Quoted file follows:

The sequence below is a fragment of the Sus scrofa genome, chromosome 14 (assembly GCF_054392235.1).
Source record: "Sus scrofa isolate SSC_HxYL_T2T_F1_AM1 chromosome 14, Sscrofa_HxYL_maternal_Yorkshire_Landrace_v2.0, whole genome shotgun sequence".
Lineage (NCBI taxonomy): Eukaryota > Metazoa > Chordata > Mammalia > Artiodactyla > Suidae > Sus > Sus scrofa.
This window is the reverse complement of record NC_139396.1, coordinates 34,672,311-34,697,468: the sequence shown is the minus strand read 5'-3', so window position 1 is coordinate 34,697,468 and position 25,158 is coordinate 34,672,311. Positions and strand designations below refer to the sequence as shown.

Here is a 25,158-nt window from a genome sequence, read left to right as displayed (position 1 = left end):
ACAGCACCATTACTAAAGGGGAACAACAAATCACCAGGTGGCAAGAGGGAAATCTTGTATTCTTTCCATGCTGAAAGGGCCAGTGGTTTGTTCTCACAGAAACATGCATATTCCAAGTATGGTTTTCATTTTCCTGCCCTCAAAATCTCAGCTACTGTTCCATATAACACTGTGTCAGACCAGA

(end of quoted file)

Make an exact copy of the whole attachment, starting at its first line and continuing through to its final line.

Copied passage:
The sequence below is a fragment of the Sus scrofa genome, chromosome 14 (assembly GCF_054392235.1).
Source record: "Sus scrofa isolate SSC_HxYL_T2T_F1_AM1 chromosome 14, Sscrofa_HxYL_maternal_Yorkshire_Landrace_v2.0, whole genome shotgun sequence".
Lineage (NCBI taxonomy): Eukaryota > Metazoa > Chordata > Mammalia > Artiodactyla > Suidae > Sus > Sus scrofa.
This window is the reverse complement of record NC_139396.1, coordinates 34,672,311-34,697,468: the sequence shown is the minus strand read 5'-3', so window position 1 is coordinate 34,697,468 and position 25,158 is coordinate 34,672,311. Positions and strand designations below refer to the sequence as shown.

Here is a 25,158-nt window from a genome sequence, read left to right as displayed (position 1 = left end):
ACAGCACCATTACTAAAGGGGAACAACAAATCACCAGGTGGCAAGAGGGAAATCTTGTATTCTTTCCATGCTGAAAGGGCCAGTGGTTTGTTCTCACAGAAACATGCATATTCCAAGTATGGTTTTCATTTTCCTGCCCTCAAAATCTCAGCTACTGTTCCATATAACACTGTGTCAGACCAGA